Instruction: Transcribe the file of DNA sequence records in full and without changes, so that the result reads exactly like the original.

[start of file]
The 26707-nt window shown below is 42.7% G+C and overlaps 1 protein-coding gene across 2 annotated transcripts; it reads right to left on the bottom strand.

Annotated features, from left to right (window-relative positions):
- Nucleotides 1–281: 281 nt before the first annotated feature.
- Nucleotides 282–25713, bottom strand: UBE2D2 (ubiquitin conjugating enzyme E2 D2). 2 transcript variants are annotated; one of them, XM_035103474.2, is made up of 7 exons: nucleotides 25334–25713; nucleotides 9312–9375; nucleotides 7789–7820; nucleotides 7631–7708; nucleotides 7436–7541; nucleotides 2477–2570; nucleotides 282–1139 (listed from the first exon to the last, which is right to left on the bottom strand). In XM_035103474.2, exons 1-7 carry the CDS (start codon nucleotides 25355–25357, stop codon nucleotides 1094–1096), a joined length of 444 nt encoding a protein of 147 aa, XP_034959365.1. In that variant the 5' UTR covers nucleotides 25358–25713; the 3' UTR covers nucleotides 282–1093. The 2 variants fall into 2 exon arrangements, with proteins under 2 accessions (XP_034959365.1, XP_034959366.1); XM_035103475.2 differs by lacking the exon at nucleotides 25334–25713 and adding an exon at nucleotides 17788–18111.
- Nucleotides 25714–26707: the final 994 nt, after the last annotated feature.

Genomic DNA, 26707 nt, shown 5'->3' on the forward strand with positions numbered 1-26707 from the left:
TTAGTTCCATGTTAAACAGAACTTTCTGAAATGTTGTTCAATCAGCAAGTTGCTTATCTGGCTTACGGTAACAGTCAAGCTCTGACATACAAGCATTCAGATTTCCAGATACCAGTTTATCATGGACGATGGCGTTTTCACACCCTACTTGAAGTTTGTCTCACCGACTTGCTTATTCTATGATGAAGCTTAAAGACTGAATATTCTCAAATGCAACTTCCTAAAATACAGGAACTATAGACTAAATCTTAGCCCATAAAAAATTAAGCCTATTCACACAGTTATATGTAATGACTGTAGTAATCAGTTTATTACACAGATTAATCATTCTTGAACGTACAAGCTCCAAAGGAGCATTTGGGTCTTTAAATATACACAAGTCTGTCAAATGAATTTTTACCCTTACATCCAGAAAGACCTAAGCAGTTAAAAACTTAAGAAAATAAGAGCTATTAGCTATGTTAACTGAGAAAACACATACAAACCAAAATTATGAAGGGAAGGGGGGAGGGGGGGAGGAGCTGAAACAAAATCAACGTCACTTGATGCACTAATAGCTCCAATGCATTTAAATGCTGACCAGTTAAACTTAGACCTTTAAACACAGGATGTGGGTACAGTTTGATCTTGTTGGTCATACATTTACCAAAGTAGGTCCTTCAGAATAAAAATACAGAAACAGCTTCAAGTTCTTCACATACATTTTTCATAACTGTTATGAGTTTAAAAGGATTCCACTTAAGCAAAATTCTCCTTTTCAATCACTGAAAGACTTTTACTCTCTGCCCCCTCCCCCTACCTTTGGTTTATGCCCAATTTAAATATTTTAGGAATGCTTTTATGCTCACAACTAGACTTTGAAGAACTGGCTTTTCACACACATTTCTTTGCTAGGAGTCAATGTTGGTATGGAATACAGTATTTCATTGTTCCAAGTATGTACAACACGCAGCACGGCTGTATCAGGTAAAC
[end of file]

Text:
The 26707-nt window shown below is 42.7% G+C and overlaps 1 protein-coding gene across 2 annotated transcripts; it reads right to left on the bottom strand.

Annotated features, from left to right (window-relative positions):
- Nucleotides 1–281: 281 nt before the first annotated feature.
- Nucleotides 282–25713, bottom strand: UBE2D2 (ubiquitin conjugating enzyme E2 D2). 2 transcript variants are annotated; one of them, XM_035103474.2, is made up of 7 exons: nucleotides 25334–25713; nucleotides 9312–9375; nucleotides 7789–7820; nucleotides 7631–7708; nucleotides 7436–7541; nucleotides 2477–2570; nucleotides 282–1139 (listed from the first exon to the last, which is right to left on the bottom strand). In XM_035103474.2, exons 1-7 carry the CDS (start codon nucleotides 25355–25357, stop codon nucleotides 1094–1096), a joined length of 444 nt encoding a protein of 147 aa, XP_034959365.1. In that variant the 5' UTR covers nucleotides 25358–25713; the 3' UTR covers nucleotides 282–1093. The 2 variants fall into 2 exon arrangements, with proteins under 2 accessions (XP_034959365.1, XP_034959366.1); XM_035103475.2 differs by lacking the exon at nucleotides 25334–25713 and adding an exon at nucleotides 17788–18111.
- Nucleotides 25714–26707: the final 994 nt, after the last annotated feature.

Genomic DNA, 26707 nt, shown 5'->3' on the forward strand with positions numbered 1-26707 from the left:
TTAGTTCCATGTTAAACAGAACTTTCTGAAATGTTGTTCAATCAGCAAGTTGCTTATCTGGCTTACGGTAACAGTCAAGCTCTGACATACAAGCATTCAGATTTCCAGATACCAGTTTATCATGGACGATGGCGTTTTCACACCCTACTTGAAGTTTGTCTCACCGACTTGCTTATTCTATGATGAAGCTTAAAGACTGAATATTCTCAAATGCAACTTCCTAAAATACAGGAACTATAGACTAAATCTTAGCCCATAAAAAATTAAGCCTATTCACACAGTTATATGTAATGACTGTAGTAATCAGTTTATTACACAGATTAATCATTCTTGAACGTACAAGCTCCAAAGGAGCATTTGGGTCTTTAAATATACACAAGTCTGTCAAATGAATTTTTACCCTTACATCCAGAAAGACCTAAGCAGTTAAAAACTTAAGAAAATAAGAGCTATTAGCTATGTTAACTGAGAAAACACATACAAACCAAAATTATGAAGGGAAGGGGGGAGGGGGGGAGGAGCTGAAACAAAATCAACGTCACTTGATGCACTAATAGCTCCAATGCATTTAAATGCTGACCAGTTAAACTTAGACCTTTAAACACAGGATGTGGGTACAGTTTGATCTTGTTGGTCATACATTTACCAAAGTAGGTCCTTCAGAATAAAAATACAGAAACAGCTTCAAGTTCTTCACATACATTTTTCATAACTGTTATGAGTTTAAAAGGATTCCACTTAAGCAAAATTCTCCTTTTCAATCACTGAAAGACTTTTACTCTCTGCCCCCTCCCCCTACCTTTGGTTTATGCCCAATTTAAATATTTTAGGAATGCTTTTATGCTCACAACTAGACTTTGAAGAACTGGCTTTTCACACACATTTCTTTGCTAGGAGTCAATGTTGGTATGGAATACAGTATTTCATTGTTCCAAGTATGTACAACACGCAGCACGGCTGTATCAGGTAAAC